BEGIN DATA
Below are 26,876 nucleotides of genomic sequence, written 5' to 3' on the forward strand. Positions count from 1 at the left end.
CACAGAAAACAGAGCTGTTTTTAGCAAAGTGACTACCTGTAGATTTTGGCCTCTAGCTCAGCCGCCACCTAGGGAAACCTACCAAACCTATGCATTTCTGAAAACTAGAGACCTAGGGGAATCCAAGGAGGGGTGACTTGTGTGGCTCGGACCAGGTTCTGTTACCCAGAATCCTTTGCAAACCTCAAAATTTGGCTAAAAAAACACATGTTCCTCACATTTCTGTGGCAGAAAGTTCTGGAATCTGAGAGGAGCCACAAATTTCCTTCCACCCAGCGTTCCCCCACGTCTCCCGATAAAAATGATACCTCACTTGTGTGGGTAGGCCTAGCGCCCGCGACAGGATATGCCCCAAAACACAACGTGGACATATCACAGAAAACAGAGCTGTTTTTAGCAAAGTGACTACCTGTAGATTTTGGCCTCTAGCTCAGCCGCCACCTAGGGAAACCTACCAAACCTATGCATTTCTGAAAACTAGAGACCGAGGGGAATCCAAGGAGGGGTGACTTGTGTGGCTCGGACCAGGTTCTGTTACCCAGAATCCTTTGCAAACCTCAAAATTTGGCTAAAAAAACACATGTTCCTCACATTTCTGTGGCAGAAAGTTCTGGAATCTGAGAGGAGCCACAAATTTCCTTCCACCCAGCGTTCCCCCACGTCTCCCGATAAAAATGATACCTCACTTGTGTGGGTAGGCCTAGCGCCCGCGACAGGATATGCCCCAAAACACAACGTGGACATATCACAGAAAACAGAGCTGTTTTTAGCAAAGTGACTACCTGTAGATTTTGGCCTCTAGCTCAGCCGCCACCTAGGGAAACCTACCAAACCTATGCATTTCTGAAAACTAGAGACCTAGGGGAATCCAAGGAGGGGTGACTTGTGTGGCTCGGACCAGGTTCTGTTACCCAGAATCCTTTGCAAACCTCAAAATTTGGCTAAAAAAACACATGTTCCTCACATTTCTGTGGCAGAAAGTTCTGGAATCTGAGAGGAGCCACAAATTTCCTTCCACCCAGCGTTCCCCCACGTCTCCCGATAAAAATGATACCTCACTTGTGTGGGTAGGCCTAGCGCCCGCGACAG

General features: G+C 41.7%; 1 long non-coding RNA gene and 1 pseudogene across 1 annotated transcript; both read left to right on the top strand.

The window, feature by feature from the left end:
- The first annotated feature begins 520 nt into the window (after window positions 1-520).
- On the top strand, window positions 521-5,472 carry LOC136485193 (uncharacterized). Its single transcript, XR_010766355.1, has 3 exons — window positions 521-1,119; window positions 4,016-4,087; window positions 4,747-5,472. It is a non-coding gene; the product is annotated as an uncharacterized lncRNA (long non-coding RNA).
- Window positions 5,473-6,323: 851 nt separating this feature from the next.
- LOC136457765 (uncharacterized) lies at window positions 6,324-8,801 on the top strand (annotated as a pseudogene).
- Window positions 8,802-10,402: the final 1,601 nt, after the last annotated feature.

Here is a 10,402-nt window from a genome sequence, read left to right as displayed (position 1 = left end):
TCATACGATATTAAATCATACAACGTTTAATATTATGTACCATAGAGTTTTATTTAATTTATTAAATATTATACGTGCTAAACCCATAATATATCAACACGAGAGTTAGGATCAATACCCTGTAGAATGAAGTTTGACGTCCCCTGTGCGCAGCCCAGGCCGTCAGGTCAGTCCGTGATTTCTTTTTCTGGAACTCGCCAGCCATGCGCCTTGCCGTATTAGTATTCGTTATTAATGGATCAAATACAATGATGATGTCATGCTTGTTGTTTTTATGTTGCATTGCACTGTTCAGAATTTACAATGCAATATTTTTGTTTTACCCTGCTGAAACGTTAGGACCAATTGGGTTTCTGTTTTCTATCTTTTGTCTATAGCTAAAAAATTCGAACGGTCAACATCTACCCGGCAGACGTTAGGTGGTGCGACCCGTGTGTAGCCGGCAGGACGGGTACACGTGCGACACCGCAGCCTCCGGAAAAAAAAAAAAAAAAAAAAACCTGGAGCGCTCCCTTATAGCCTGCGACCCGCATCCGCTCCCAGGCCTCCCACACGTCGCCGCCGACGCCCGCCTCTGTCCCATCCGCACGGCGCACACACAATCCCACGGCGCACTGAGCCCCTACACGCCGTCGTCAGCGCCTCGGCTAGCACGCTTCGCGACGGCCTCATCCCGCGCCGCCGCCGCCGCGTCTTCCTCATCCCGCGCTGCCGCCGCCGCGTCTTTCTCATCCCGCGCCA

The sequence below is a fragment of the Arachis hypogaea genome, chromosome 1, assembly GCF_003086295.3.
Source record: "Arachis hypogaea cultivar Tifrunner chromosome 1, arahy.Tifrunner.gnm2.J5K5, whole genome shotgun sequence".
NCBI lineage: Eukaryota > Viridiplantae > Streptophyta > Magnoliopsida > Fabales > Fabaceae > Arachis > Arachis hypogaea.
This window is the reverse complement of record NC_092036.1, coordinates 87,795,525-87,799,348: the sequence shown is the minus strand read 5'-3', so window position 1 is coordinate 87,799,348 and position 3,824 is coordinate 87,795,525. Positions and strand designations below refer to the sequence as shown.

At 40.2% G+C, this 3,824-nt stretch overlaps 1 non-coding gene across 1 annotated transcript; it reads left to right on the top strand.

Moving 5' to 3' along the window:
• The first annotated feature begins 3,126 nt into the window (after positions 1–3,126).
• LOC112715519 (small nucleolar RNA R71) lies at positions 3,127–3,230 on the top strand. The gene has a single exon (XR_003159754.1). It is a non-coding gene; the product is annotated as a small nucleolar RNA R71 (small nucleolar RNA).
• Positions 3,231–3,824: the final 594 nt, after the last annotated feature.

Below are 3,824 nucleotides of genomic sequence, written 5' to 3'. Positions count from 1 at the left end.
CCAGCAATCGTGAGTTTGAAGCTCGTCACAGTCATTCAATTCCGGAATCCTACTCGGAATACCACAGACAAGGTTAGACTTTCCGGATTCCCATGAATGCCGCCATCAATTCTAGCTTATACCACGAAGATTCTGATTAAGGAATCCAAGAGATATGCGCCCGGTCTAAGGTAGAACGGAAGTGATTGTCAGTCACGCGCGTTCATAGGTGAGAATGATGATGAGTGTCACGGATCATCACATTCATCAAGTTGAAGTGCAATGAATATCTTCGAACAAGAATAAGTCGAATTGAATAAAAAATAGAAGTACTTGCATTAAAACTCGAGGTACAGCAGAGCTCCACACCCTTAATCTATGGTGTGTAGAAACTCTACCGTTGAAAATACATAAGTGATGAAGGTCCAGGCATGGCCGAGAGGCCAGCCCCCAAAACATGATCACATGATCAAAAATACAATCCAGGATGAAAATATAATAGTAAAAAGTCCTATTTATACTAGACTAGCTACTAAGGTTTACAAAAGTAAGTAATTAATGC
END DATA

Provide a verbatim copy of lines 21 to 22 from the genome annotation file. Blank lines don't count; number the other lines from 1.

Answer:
Below are 3,824 nucleotides of genomic sequence, written 5' to 3'. Positions count from 1 at the left end.
CCAGCAATCGTGAGTTTGAAGCTCGTCACAGTCATTCAATTCCGGAATCCTACTCGGAATACCACAGACAAGGTTAGACTTTCCGGATTCCCATGAATGCCGCCATCAATTCTAGCTTATACCACGAAGATTCTGATTAAGGAATCCAAGAGATATGCGCCCGGTCTAAGGTAGAACGGAAGTGATTGTCAGTCACGCGCGTTCATAGGTGAGAATGATGATGAGTGTCACGGATCATCACATTCATCAAGTTGAAGTGCAATGAATATCTTCGAACAAGAATAAGTCGAATTGAATAAAAAATAGAAGTACTTGCATTAAAACTCGAGGTACAGCAGAGCTCCACACCCTTAATCTATGGTGTGTAGAAACTCTACCGTTGAAAATACATAAGTGATGAAGGTCCAGGCATGGCCGAGAGGCCAGCCCCCAAAACATGATCACATGATCAAAAATACAATCCAGGATGAAAATATAATAGTAAAAAGTCCTATTTATACTAGACTAGCTACTAAGGTTTACAAAAGTAAGTAATTAATGC